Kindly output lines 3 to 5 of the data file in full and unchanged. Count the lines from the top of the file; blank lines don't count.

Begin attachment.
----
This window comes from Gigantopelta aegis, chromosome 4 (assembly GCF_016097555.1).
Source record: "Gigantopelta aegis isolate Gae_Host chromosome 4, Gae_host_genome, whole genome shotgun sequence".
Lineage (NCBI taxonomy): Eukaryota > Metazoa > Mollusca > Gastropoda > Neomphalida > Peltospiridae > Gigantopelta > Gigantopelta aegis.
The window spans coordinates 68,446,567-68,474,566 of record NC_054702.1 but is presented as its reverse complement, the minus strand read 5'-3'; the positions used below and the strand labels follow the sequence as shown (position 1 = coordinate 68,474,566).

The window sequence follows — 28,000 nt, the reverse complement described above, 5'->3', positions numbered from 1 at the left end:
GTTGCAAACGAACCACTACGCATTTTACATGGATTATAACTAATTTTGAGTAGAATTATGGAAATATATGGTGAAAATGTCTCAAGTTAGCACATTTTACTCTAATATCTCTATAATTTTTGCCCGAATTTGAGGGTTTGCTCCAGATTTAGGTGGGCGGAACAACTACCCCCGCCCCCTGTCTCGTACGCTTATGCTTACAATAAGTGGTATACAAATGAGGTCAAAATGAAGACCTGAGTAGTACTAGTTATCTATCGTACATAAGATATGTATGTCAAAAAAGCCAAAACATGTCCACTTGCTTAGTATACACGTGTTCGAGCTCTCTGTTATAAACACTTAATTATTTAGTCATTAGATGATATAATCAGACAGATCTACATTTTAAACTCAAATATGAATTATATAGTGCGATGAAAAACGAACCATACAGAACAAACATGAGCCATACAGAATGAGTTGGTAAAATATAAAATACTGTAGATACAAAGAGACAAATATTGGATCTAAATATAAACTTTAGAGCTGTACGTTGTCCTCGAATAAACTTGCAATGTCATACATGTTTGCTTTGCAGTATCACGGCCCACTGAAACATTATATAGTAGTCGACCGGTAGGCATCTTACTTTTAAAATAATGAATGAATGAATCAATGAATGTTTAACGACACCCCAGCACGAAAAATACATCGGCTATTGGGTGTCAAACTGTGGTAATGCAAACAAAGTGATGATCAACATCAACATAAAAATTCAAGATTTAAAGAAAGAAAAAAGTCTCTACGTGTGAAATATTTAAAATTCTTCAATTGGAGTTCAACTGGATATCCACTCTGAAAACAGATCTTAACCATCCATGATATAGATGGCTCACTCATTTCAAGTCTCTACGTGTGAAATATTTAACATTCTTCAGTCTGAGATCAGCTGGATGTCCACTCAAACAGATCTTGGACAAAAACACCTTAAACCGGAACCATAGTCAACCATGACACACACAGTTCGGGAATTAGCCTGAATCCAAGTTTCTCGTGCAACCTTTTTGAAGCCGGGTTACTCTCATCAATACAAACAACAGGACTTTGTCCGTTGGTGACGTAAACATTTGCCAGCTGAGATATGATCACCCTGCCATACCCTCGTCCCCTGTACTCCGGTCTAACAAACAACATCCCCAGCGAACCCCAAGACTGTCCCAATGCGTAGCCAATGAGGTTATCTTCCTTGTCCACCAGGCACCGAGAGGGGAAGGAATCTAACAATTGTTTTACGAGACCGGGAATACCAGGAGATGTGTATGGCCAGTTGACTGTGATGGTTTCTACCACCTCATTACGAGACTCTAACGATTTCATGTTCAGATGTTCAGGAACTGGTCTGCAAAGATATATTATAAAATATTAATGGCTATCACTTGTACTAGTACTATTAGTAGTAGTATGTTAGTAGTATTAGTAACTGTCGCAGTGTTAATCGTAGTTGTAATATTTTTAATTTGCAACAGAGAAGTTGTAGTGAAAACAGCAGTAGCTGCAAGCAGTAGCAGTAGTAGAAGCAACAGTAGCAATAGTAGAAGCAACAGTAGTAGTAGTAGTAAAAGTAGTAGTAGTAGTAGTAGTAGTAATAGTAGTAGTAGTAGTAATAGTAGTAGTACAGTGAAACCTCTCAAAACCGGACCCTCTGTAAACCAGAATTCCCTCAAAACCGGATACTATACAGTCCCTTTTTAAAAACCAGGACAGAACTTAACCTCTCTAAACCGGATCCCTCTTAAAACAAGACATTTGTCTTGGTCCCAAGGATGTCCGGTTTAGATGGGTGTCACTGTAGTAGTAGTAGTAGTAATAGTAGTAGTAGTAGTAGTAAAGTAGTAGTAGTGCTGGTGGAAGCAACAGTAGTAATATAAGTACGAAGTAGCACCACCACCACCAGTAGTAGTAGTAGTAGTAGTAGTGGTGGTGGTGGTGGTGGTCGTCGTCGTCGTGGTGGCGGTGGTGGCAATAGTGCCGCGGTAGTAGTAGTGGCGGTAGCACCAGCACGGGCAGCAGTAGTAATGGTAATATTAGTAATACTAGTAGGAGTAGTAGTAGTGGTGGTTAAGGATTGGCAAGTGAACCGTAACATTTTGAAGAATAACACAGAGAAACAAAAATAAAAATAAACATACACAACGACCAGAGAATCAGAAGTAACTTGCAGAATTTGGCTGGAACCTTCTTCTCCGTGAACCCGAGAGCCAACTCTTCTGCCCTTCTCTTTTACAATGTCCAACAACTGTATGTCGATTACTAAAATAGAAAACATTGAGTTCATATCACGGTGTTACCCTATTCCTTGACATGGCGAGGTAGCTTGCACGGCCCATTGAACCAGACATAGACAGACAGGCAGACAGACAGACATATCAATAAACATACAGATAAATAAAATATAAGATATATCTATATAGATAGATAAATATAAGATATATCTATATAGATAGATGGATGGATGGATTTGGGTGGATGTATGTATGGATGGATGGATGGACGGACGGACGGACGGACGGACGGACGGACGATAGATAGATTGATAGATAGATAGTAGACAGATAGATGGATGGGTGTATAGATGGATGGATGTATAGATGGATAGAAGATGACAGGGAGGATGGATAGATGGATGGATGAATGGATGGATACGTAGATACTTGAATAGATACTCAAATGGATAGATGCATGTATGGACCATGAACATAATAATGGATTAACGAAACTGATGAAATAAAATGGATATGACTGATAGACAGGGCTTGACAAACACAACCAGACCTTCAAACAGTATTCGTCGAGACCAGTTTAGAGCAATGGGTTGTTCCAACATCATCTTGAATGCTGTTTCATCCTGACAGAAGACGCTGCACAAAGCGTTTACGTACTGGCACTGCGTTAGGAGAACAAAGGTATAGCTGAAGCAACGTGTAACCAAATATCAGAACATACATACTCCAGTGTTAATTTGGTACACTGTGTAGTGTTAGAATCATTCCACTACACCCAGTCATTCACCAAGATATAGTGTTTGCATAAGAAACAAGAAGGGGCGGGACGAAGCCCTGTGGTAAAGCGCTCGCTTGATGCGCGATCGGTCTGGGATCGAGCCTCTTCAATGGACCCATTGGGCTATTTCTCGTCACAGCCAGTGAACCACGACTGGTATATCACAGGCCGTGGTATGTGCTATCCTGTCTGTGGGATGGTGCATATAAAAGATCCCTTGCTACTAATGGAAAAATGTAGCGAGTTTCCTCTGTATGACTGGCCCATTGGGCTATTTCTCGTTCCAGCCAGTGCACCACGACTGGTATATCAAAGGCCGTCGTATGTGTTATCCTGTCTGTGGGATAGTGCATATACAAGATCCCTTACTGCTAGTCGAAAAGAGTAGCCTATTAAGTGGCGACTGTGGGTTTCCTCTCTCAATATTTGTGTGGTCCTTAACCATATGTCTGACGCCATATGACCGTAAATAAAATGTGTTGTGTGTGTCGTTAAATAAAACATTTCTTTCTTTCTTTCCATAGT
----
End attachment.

Lineage (NCBI taxonomy): Eukaryota > Metazoa > Mollusca > Gastropoda > Neomphalida > Peltospiridae > Gigantopelta > Gigantopelta aegis.
The window spans coordinates 68,446,567-68,474,566 of record NC_054702.1 but is presented as its reverse complement, the minus strand read 5'-3'; the positions used below and the strand labels follow the sequence as shown (position 1 = coordinate 68,474,566).

The window sequence follows — 28,000 nt, the reverse complement described above, 5'->3', positions numbered from 1 at the left end: